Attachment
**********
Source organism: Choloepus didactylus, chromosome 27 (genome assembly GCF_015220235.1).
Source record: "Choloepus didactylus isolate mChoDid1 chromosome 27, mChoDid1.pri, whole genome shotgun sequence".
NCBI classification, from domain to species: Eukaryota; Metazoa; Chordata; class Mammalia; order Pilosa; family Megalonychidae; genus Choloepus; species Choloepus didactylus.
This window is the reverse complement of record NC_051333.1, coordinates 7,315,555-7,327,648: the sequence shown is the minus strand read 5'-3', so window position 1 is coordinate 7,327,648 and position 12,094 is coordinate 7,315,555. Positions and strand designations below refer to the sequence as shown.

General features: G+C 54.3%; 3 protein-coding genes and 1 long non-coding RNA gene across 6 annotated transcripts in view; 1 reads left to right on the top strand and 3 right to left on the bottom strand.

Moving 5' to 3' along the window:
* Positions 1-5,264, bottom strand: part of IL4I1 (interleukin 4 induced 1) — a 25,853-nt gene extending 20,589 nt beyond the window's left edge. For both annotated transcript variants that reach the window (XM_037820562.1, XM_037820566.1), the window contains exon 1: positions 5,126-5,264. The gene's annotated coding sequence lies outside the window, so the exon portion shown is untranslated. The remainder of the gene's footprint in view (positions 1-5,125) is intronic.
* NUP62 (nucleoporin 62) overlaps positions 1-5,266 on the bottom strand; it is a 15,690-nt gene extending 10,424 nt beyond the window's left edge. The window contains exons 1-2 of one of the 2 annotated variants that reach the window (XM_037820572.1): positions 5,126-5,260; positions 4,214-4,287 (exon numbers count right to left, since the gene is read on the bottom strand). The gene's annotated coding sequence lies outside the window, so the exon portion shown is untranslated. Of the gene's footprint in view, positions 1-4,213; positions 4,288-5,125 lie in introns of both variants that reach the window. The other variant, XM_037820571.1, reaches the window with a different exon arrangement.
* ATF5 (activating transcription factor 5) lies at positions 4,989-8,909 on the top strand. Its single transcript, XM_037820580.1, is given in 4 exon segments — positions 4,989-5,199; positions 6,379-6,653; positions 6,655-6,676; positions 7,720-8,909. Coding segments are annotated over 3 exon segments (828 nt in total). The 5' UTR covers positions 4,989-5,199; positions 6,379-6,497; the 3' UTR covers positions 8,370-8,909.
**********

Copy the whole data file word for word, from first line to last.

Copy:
Source organism: Choloepus didactylus, chromosome 27 (genome assembly GCF_015220235.1).
Source record: "Choloepus didactylus isolate mChoDid1 chromosome 27, mChoDid1.pri, whole genome shotgun sequence".
NCBI classification, from domain to species: Eukaryota; Metazoa; Chordata; class Mammalia; order Pilosa; family Megalonychidae; genus Choloepus; species Choloepus didactylus.
This window is the reverse complement of record NC_051333.1, coordinates 7,315,555-7,327,648: the sequence shown is the minus strand read 5'-3', so window position 1 is coordinate 7,327,648 and position 12,094 is coordinate 7,315,555. Positions and strand designations below refer to the sequence as shown.

General features: G+C 54.3%; 3 protein-coding genes and 1 long non-coding RNA gene across 6 annotated transcripts in view; 1 reads left to right on the top strand and 3 right to left on the bottom strand.

Moving 5' to 3' along the window:
* Positions 1-5,264, bottom strand: part of IL4I1 (interleukin 4 induced 1) — a 25,853-nt gene extending 20,589 nt beyond the window's left edge. For both annotated transcript variants that reach the window (XM_037820562.1, XM_037820566.1), the window contains exon 1: positions 5,126-5,264. The gene's annotated coding sequence lies outside the window, so the exon portion shown is untranslated. The remainder of the gene's footprint in view (positions 1-5,125) is intronic.
* NUP62 (nucleoporin 62) overlaps positions 1-5,266 on the bottom strand; it is a 15,690-nt gene extending 10,424 nt beyond the window's left edge. The window contains exons 1-2 of one of the 2 annotated variants that reach the window (XM_037820572.1): positions 5,126-5,260; positions 4,214-4,287 (exon numbers count right to left, since the gene is read on the bottom strand). The gene's annotated coding sequence lies outside the window, so the exon portion shown is untranslated. Of the gene's footprint in view, positions 1-4,213; positions 4,288-5,125 lie in introns of both variants that reach the window. The other variant, XM_037820571.1, reaches the window with a different exon arrangement.
* ATF5 (activating transcription factor 5) lies at positions 4,989-8,909 on the top strand. Its single transcript, XM_037820580.1, is given in 4 exon segments — positions 4,989-5,199; positions 6,379-6,653; positions 6,655-6,676; positions 7,720-8,909. Coding segments are annotated over 3 exon segments (828 nt in total). The 5' UTR covers positions 4,989-5,199; positions 6,379-6,497; the 3' UTR covers positions 8,370-8,909.